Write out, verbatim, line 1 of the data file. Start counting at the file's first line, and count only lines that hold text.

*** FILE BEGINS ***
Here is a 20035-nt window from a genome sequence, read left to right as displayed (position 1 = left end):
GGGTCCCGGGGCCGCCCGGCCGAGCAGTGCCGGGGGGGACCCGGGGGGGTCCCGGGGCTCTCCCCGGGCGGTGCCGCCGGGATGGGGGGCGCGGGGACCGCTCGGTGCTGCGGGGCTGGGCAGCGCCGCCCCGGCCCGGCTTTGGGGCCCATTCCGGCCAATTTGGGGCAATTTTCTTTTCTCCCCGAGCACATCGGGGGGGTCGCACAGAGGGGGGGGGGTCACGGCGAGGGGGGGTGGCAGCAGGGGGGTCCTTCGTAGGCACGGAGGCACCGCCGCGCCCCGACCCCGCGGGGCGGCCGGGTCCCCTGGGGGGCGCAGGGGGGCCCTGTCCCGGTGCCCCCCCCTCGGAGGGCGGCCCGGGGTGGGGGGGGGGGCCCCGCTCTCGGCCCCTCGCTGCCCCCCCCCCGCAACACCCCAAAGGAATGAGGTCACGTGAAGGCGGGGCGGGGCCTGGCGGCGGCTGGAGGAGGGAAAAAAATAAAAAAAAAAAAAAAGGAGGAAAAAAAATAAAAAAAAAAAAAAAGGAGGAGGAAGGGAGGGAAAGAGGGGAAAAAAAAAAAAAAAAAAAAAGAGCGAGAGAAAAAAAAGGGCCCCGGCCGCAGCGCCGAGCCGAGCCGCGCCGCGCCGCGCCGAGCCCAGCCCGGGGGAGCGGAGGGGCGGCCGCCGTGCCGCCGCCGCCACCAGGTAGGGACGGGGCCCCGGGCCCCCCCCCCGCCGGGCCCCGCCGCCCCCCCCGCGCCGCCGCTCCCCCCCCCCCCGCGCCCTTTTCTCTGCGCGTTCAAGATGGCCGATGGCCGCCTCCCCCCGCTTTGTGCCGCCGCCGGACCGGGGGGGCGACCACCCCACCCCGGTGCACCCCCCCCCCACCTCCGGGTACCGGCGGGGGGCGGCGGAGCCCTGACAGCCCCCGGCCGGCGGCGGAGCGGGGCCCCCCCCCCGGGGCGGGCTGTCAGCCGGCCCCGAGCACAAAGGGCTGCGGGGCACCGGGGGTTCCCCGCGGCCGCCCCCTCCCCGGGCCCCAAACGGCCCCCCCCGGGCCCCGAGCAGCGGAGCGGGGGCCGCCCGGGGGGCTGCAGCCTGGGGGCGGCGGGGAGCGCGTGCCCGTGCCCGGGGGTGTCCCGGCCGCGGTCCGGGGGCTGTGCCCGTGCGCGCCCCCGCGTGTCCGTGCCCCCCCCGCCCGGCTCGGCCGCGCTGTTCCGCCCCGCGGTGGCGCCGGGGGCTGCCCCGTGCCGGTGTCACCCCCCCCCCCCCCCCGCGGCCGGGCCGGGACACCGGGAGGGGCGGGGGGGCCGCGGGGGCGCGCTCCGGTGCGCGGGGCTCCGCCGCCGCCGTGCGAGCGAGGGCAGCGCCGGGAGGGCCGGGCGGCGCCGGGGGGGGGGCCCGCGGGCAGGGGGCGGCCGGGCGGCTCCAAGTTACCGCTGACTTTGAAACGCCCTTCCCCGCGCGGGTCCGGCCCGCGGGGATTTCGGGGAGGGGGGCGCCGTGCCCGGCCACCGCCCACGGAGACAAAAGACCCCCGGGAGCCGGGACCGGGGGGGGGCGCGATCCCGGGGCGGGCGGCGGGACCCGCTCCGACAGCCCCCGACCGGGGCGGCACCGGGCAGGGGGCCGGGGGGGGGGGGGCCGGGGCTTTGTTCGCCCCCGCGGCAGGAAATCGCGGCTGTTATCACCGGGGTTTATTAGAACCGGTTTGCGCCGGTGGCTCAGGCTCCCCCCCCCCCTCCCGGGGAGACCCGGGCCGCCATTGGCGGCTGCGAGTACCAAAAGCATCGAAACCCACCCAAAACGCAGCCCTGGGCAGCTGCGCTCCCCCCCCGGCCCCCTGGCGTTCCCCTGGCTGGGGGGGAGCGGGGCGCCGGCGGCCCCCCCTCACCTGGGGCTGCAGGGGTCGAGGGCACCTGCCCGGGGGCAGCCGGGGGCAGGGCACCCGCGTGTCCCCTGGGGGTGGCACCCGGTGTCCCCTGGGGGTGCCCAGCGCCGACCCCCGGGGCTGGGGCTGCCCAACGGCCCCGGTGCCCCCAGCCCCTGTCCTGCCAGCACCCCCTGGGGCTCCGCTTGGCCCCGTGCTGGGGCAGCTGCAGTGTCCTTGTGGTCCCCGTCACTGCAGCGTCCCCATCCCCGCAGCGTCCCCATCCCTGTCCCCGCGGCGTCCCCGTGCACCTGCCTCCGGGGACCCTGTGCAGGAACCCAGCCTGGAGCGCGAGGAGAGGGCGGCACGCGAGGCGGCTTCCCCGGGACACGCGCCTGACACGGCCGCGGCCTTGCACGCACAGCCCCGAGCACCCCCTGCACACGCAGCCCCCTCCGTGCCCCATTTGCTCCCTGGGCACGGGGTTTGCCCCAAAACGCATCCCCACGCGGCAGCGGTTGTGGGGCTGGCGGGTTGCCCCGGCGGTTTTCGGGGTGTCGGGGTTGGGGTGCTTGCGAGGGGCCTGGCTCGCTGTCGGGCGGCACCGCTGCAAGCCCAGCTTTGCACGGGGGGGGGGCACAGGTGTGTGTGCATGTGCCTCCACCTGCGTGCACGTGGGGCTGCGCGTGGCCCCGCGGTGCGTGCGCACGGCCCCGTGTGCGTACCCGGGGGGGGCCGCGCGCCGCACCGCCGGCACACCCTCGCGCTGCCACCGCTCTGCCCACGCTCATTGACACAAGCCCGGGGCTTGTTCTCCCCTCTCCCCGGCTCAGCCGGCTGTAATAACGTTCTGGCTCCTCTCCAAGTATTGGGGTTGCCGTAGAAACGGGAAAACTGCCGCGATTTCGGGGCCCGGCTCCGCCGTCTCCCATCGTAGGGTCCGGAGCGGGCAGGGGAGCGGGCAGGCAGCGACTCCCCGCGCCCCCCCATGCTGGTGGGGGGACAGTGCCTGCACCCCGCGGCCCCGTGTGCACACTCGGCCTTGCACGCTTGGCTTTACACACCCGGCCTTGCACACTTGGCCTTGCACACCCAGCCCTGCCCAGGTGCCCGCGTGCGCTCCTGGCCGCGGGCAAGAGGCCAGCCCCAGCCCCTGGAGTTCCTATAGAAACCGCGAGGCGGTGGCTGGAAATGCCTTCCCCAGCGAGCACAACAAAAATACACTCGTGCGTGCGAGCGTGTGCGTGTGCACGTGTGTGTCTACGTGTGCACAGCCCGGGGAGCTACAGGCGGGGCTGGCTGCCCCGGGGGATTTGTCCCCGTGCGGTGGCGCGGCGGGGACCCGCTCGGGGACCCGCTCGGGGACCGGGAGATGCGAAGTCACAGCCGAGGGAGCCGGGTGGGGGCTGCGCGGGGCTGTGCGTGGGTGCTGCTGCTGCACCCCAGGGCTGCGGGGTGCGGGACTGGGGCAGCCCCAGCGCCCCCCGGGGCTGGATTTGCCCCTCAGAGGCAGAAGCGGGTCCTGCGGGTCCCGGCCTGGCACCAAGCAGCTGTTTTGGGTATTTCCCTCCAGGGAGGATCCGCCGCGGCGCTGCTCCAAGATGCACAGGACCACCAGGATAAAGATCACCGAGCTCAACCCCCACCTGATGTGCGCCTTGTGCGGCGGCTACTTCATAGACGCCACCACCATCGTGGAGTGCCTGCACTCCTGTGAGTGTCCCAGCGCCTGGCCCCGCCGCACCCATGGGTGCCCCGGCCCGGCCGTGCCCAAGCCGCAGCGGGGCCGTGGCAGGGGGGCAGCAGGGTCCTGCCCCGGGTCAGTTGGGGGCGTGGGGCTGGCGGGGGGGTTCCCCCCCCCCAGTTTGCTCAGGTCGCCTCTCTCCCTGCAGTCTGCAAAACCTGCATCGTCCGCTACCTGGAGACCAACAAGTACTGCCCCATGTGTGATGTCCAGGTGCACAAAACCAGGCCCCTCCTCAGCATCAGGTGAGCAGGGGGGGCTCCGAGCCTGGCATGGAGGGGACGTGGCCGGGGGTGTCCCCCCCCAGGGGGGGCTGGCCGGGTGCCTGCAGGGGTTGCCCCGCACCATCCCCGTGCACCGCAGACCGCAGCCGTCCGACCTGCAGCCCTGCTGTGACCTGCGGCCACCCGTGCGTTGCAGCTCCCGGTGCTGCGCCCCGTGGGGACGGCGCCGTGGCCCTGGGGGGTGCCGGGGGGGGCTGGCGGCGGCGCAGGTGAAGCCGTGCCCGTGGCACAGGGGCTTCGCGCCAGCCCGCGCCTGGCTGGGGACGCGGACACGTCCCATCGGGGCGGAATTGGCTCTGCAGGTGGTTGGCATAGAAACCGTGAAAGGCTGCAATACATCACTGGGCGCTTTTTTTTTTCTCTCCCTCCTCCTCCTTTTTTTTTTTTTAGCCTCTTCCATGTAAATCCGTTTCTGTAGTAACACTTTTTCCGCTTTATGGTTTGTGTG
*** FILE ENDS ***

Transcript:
Here is a 20035-nt window from a genome sequence, read left to right as displayed (position 1 = left end):